Built in 1408, this soaring church has been the stage for royal weddings and coronations, including King Willem’s marriage to Maxima and his crowning as Holland’s first king in a century in 2013. Now used for major art exhibitions, it has a gift shop that leads to a free display about the church’s turbulent history.
Gemeentemuseum Den Haag
In 1935, the last piece of work to be carried out by H.P. Berlage, one of the Netherland’s first modern architects, was completed. Sadly, Mr. Berlage died one year before that building, the Gemeentemuseum in Den Haag, was finished. Now the low brick building that overlooks a rectangular ornamental pond is home to the largest collection of Mondrian paintings in the world. Berlage was a fan of using brick in his buildings as he felt it added visual strength and mass to the walls. He specifically used brick rather than marble or stone for the Gemeentemuseum because he felt the building should not impress the public but instead should invite them in. In addition to the Piet Mondrian collection, you will find works by Picasso, Appel and Klee, amongst others.
Housing modern and contemporary art, the Groninger Museum is made up of three main pavilions that when put together create a radically modernist, attention grabbing venue. Finished in 1994, the building boasts the internationally renowned Alessandro Mendini as head architect, a striking spiral staircase and an assortment of colours, shapes and materials throughout. Originally costing 25 million Guilders (approximately 11 million Euros), the building was paid for mainly by Gasunie, who in celebrating their 25th anniversary wanted to give a gift to the city of Groningen. And even if you aren’t a fan of art, this museum is still well worth a visit – because the building is one of those places you just have to see.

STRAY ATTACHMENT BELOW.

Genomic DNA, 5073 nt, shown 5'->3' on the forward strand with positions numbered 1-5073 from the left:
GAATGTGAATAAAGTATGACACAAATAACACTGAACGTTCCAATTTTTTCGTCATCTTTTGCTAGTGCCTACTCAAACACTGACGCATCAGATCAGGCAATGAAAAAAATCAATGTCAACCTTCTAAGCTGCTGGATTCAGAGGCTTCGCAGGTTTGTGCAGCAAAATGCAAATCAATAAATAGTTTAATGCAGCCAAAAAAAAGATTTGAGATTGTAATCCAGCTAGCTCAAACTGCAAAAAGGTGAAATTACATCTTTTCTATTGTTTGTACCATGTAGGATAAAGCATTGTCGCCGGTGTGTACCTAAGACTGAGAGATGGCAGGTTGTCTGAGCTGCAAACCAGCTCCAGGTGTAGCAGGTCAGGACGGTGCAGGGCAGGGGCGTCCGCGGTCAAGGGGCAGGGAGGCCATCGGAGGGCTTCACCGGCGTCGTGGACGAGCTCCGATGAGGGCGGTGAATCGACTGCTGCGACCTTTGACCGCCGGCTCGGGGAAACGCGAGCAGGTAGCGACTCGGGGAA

Museum van Loon
You can step back in time at Museum van Loon, one of the best preserved of Amsterdam’s canal houses, offering a glimpse into the grandeur of 17th-century Holland. Built as a private residence in 1672, the museum was once the home of painter Ferdinand Bol (a pupil of Rembrandt). In 1884, wealthy merchant Hendrik Van Loon purchased it as a wedding gift for his son Willem, a founding member of the Dutch East India Company, whose grandson became mayor of Amsterdam. Today, its ornate detailing, historic paintings, exquisite furnishings, and precious silver and porcelain are reminders of the splendor of an earlier era. In the rear, a garden laid out in formal style borders a coach house where the Van Loon’s collection of historic carriages and harnesses is displayed.
Museum De Dubbelde Palmboom- CLOSED
De Dubbelde Palmboom, is one of the three locations that make up the Museum Rotterdam. As you probably guessed the museum focuses on things about Rotterdam. The exhibitions change over time but on this particular visit they focused on technology through the ages, recycling, rooms and shops from earlier time periods and a couple of smaller exhibits. You aren’t allowed to take photos in the museum which was really disappointing because not only were the displays worth taking photos of but so was the building, a double gated warehouse from the 19th century. We had a great time. We started off playing with the old phones, as I attempted to connect RC’s telephone call to another telephone in the area via the old fashioned switchboard. We played records on the turntable, laughed at the Sony discman, attempted to beat each other at Atari and left messages in morse code for future guests. Downstairs we printed off stickers, dug for broken artefacts and walked down the carpeted street complete with life size, old fashioned shops and home interiors.